Keeping the lights on isn’t cheap — never mind the air conditioning, furnace and hot water heater. In fact, the typical family spends more than $1,400 per year on utilities, according to the Energy Department.
Tweaking your usage can lower your bill by as much as 25%. Try these effective ways to save money:
Check seals on windows, doors and appliances.
Give your thermostat a nudge.
Adjust your fridge and freezer temperature.
Don’t wash clothes in hot water.
Adjust the temperature on your water heater.
Purchase energy-efficient appliances.
Ask about discounted rates.
Swap out your lightbulbs.
Keep reading to explore these ways to lower your average electric bill, according to Energy.gov.
Heating and cooling
Home heating and cooling are the biggest culprits behind hefty utility bills — and the best places to look for cost-cutting opportunities.
1. Check seals on windows, doors and appliances: Make sure your fridge and freezer are well sealed to keep the cold air where it belongs. The same goes for doors and windows. A bad seal allows energy to seep out, draining your wallet in the process.
2. Fix leaky ductwork: Improve the efficiency of heating and cooling systems by repairing leaky heating, ventilation and air conditioning ducts.
3. Give your thermostat a nudge: Set your thermostat back 10 to 15 degrees when you’re asleep or away from home. Doing so for eight hours can lower your annual heating and cooling costs by around 10%. A programmable thermostat does the work for you.
4. Adjust your fridge and freezer temperature: Set your fridge to 38 degrees and your freezer between 0 and 5 degrees. This will keep your food fresh, but your fridge and freezer won’t need to work as hard to maintain the temperature.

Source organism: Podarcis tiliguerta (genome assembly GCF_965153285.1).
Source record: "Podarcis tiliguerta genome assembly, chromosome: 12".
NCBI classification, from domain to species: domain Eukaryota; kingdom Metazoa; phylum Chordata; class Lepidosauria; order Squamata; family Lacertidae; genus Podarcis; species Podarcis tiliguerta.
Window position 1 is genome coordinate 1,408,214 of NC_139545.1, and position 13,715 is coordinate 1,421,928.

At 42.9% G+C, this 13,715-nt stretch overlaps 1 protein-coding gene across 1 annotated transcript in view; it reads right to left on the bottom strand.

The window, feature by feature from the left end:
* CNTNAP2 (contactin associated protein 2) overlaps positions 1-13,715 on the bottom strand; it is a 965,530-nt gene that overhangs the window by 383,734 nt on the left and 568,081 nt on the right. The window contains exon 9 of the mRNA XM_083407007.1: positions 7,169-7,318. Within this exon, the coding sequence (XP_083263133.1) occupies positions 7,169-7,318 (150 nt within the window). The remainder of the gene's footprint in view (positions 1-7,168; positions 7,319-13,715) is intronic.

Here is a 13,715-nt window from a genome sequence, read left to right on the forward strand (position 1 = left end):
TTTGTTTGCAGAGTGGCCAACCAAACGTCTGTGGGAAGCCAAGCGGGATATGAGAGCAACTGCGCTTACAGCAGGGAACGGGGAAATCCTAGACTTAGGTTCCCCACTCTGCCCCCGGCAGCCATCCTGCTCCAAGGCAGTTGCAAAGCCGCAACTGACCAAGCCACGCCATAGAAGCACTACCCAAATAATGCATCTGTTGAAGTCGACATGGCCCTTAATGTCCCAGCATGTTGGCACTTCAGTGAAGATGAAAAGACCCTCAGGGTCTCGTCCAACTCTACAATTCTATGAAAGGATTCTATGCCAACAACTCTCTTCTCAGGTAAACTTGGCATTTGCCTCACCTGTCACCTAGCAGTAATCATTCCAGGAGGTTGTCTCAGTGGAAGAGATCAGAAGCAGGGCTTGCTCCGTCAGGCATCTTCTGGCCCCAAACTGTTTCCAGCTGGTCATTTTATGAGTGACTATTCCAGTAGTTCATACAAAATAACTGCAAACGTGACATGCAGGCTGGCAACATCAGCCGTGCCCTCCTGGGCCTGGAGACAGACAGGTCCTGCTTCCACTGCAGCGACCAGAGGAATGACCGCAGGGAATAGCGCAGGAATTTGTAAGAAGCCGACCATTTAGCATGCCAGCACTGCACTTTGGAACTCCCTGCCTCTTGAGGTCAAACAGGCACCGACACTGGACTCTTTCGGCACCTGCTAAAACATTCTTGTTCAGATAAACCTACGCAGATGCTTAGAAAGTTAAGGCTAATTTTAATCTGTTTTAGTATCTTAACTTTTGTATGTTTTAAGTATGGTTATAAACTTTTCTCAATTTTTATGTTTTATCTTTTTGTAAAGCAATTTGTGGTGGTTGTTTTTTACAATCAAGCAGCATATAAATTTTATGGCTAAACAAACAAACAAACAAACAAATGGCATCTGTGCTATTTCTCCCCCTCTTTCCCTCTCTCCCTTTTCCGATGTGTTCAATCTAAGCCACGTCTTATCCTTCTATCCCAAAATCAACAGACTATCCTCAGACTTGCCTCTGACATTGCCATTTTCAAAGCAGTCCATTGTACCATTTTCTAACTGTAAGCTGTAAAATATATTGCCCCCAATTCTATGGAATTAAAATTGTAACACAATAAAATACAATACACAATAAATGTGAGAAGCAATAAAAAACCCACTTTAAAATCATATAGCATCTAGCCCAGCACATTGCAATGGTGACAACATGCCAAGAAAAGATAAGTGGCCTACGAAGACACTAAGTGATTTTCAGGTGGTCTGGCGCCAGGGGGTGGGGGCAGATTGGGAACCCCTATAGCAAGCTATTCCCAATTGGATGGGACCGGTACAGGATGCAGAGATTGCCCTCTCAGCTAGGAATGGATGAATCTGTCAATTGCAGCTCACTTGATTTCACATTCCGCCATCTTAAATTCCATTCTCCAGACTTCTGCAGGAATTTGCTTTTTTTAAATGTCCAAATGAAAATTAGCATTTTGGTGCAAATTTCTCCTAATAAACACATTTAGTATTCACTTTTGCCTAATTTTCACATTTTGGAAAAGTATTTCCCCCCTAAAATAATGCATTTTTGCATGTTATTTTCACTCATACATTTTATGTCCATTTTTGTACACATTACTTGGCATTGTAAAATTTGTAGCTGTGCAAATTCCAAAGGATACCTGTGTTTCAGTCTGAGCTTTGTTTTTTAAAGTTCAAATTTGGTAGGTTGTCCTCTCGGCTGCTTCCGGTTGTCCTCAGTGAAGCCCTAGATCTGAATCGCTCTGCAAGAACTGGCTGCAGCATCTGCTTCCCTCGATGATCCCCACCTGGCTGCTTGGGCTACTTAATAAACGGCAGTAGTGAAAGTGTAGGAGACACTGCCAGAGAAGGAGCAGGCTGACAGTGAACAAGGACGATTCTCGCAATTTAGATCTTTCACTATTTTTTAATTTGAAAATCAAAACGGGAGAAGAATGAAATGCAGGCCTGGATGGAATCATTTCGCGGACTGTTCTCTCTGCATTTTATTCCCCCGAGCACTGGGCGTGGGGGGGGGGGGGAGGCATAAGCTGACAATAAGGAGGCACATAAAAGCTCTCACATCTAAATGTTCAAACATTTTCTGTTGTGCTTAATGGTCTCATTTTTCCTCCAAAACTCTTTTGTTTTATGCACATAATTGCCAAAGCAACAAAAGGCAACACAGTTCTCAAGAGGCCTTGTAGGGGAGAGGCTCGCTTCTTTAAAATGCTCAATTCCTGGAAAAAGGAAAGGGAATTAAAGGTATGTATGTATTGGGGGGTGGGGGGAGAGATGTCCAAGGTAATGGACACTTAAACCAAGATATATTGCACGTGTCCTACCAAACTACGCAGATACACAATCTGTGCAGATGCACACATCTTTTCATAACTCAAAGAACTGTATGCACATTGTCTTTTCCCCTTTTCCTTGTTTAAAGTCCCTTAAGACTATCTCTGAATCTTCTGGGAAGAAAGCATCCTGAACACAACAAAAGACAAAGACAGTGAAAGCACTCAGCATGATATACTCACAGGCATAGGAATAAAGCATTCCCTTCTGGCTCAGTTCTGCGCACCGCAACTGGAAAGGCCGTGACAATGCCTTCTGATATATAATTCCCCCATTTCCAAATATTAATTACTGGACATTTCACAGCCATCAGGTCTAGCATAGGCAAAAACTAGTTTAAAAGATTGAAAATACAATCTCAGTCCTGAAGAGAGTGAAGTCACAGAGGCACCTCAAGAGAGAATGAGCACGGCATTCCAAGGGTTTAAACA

Hot water is the second-largest expense in powering most homes, according to the Energy Department. Cutting back on your hot water usage — in the shower, laundry and dishwasher — can make a sizable dent in your overall energy bill.
5. Take shorter showers: Trimming two minutes off your shower time can cut your water usage by five gallons.
6. Replace your showerhead: An efficient showerhead can reduce your water usage by 2,700 gallons per year. Look for one with the WaterSense label, which is certified to meet efficiency criteria set by the Environmental Protection Agency.
7. Don’t wash clothes in hot water: Stick to warm or cold water when you do laundry and cut your per-load energy usage by at least half.
8. Fix leaky faucets: That drip, drip, drip isn’t just annoying, it wastes gallons of water.
9. Adjust the temperature on your water heater: The default temperature setting on water heaters is typically 140 degrees. Lowering it to 120 degrees can reduce your water heating costs by up to 10%. Leaving town for a few days? Turn your water heater to the lowest setting to conserve energy usage.
10. Purchase energy-efficient appliances: If you’re in the market for a new washer, dishwasher or water heater, buy an energy-efficient model to yield long-term savings. A dishwasher with the Energy Star label is required to use 3.5 gallons of water or less per cycle, compared with the more than 10 gallons used by some older models. Prioritize appliances that run most often, like the fridge, HVAC system, water heater, dehumidifier, TV, washer and dryer.
11. Ask about discounted rates: Some utility providers offer cheaper rates during certain times of the day, making laundry and other energy-intensive chores 5% to 25% less expensive during off-peak times.
Power and lighting
Keeping the lights and electronics on accounts for roughly 11% or more of a home’s energy usage.
12. Swap out your lightbulbs: Save $75 per year by swapping out the bulbs in your five most-used light fixtures with compact fluorescent or LED bulbs that bear the Energy Star label.
13. Install dimmer switches: Dimmers let you set the brightness in a room to suit your needs, setting the mood and saving electricity.
14. Use smart power strips: Some electronic gadgets never truly power off; instead, they sit in standby mode using a trickle of power that can add up over devices and time. These are usually — but not exclusively — items with a remote control, because the remote sensor needs power while waiting for your input. Plug these electronics into a smart power strip, which cuts off the current when the devices aren’t in use.
15. Do an energy audit: Utility providers will often conduct a home energy audit, sometimes for free, and can identify additional ways to reduce your energy usage.